Seafood—and its disappearance from menus—has been a hot topic this summer. At the Lobster Roll, a popular seafood shack in Amagansett, N.Y., also known locally as “Lunch,” thanks to its giant sign, co-owner Andrea Anthony hasn’t had to drop her restaurant’s signature shellfish from the menu, but prices are up. She’s currently paying $40 to $42 per pound for lobster, upward of $7 more than last year.
Still, the rolls are a mainstay. “We sell about 800 a day, 1,000 when it’s busy,” she says. Orders are a pretty even mix of hot—dressed in drawn butter—and cold, made into a salad with a secret-recipe mayonnaise; heat waves push up sales of the chilled preparation.
About 10 years ago, Anthony and her business partner, chef Paul DeAngelis, came up with the idea to expand the boundaries of how they could serve the shellfish: lobster chili that features in a plate of nachos. And they broke some culinary seafood rules doing it.
For one thing, the chili is flavored with red wine, which is almost never paired with seafood. More irreverent, it’s topped with mounds of shredded cheese before it’s put in the oven.
DeAngelis says he got the idea from watching a televised chili competition. “I saw turkey—I saw all these unusual kinds—but not seafood,” he says. He created a version he liked, made with firm shellfish (shrimp, scallops, and lobster) that would hold up in a saucepan; he advises against using fish fillets, which would disintegrate in the sauce.
Anthony saw it as an opportunity to extend their season, when temperature starts sliding. “Nachos are such a comfort food,” she says. “We were looking for something that would attract a fall crowd. It was unexpectedly well received, so we kept it on the menu going forward.” She estimates they sell 150 orders a day.
The nachos will be featured on the menu at the new Lobster Roll aka Lunch, opening in Southampton in November, where the menu will also include seafood and cheese pairings such as lobster mac and cheese. One reason Anthony likes the nachos is that they’re a value proposition, at least as far as the Hamptons is concerned. The lobster rolls are market priced, currently $31.95. The nachos are $18.95 and meant to be shared.
They’re also a fun dish. To make them, DeAngelis tucks the seafood into a well-spiced tomato and bean mixture; the red wine deepens the flavor. They’re then layered with tortilla chips in a baking dish, along with grated cheddar, and put into a hot oven for a couple of minutes. The mild cheese adds a salty and tangy accent to the seafood and melty texture to the chips, but what pulls it together is the refreshing sour cream dollop on top.
One more thing: “They’re a great pairing with a margarita,” says Anthony. “You know nachos and margaritas go well together. Seafood nachos and margaritas go well together, too.”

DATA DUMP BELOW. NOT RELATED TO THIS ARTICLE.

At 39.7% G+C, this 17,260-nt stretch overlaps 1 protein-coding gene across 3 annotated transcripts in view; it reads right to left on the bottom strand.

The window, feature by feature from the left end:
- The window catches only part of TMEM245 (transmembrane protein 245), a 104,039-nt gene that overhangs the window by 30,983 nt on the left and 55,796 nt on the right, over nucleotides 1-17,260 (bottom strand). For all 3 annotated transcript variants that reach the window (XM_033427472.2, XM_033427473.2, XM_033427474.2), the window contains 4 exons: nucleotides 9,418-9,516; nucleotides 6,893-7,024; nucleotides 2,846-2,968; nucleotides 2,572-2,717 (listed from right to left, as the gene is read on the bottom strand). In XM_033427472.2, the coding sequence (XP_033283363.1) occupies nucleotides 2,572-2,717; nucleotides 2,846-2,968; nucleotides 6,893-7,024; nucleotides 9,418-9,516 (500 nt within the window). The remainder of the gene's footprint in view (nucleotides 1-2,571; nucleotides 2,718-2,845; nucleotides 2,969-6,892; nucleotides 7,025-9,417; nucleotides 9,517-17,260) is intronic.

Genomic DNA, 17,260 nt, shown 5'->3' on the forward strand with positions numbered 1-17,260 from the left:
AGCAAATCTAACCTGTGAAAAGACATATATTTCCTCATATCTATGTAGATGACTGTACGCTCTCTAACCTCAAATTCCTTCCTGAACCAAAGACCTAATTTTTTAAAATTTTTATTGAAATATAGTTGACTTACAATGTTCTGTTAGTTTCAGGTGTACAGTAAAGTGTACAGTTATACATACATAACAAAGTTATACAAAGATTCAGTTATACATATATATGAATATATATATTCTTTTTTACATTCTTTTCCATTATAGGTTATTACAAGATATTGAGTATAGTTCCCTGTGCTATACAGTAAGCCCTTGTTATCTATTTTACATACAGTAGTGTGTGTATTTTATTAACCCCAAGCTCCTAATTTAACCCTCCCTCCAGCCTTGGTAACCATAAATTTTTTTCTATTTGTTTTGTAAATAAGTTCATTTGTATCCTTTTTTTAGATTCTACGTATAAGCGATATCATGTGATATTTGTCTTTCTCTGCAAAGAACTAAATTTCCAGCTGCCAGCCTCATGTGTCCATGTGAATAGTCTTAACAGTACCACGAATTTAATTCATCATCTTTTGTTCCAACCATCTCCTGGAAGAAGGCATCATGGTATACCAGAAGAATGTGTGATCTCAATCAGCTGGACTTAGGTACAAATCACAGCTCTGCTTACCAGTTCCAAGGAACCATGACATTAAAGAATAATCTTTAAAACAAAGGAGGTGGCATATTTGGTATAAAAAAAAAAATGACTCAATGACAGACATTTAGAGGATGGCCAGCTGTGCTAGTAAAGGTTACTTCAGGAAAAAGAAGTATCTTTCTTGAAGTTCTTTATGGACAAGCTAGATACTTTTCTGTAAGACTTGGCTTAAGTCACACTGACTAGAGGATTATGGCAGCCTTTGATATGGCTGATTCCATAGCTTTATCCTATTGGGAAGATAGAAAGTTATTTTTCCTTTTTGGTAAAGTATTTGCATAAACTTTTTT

The following recipe is adapted from Paul DeAngelis, chef and partner at the Lobster Roll aka Lunch.
Testers note: If you’re using cooked lobster or shrimp, stir it into the chili right before you build the nachos. DeAngelis makes his own tortilla chips, but store-bought will do; just make sure they’re thick and substantial and won’t collapse when the chili is spooned on.
One-fourth cup olive oil
Half cup diced sweet onion
Half cup diced celery
2 large garlic cloves, minced
One-fourth cup red wine
2 cups canned diced tomato with their juices
1 tsp. chile powder
Half tsp. each ground cumin and oregano
1 cup red kidney beans
Half lb. small raw shrimp
Half lb. raw lobster meat, preferably claw meat, cut into large pieces
One-fourth lb. sea scallops, quartered
12 oz. thick tortilla chips
2 cups grated cheddar and/or Monterey Jack cheese
Sour cream, sliced scallions, and pico de gallo, for serving
In a large saucepan, heat the olive oil. Add the onions, celery, and garlic and cook over moderate heat, stirring, until softened, about 5 minutes. Add the wine and cook until almost reduced, about 5 minutes. Add the tomatoes and spices and cook, stirring occasionally, until slightly thickened, about 10 minutes. Gently stir in the beans.
Add the shrimp, lobster, and scallops and cook over low heat until the seafood is cooked through and the chili is thickened, 10-15 minutes. Remove from the heat and season well with salt. If desired, pull a few pieces of seafood from the chili to decorate the nachos. The chili should be loose but not wet; if necessary, drain off some of the liquid.
Preheat the broiler. Layer half the tortilla chips in a 13-by-9-inch baking dish. Cover the chips with half the seafood chili and shredded cheese. Make an additional layer of chips, chili, and cheese. Cook a few inches from the heat until the cheese is melted, about 3 minutes. Garnish with sour cream and scallions and any reserved seafood, and serve from the dish with pico de gallo on the side.